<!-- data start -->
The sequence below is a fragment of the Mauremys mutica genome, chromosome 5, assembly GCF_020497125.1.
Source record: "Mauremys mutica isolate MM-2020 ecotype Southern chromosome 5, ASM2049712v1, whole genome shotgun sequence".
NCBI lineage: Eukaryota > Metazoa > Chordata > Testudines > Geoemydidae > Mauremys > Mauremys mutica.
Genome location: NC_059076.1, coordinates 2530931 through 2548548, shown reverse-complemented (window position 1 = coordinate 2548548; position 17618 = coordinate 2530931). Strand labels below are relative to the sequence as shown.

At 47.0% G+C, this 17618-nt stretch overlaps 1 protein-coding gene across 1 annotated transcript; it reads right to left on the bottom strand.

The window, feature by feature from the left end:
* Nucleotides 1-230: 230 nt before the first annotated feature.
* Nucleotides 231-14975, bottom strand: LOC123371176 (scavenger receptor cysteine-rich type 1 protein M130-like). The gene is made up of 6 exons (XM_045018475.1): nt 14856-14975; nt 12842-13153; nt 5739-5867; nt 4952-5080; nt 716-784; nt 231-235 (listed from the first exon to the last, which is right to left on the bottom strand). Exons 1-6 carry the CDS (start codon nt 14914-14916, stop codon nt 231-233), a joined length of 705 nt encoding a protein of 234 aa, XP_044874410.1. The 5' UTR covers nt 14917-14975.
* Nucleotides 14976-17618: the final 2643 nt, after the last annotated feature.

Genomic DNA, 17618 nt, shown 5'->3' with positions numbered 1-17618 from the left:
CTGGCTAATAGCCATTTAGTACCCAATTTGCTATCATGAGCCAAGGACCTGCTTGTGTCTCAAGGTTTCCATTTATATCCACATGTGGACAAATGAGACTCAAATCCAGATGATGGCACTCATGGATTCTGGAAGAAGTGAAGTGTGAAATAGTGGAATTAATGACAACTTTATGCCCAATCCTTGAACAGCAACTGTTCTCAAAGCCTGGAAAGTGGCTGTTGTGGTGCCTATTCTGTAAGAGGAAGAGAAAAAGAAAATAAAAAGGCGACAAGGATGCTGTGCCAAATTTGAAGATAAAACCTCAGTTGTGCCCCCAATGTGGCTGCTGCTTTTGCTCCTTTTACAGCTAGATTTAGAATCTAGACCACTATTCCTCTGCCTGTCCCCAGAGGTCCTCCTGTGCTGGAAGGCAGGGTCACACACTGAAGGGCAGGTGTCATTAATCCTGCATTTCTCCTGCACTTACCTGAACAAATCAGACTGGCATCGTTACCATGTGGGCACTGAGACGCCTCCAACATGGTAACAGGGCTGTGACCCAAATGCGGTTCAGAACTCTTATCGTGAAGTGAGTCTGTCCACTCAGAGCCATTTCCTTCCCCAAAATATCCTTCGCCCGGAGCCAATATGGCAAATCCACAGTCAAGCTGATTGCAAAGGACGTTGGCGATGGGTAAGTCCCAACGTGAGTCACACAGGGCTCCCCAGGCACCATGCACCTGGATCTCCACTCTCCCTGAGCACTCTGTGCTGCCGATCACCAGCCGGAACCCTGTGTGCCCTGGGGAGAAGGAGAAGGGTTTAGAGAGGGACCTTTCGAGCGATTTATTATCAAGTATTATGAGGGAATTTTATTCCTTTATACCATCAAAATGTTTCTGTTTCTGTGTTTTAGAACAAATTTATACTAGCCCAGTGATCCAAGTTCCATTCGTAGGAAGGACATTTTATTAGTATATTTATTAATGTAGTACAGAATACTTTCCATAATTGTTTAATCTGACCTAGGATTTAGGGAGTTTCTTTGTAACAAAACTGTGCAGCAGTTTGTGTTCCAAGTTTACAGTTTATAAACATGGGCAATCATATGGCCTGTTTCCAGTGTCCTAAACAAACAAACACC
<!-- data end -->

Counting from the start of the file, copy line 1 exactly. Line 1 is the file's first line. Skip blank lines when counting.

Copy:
The sequence below is a fragment of the Mauremys mutica genome, chromosome 5, assembly GCF_020497125.1.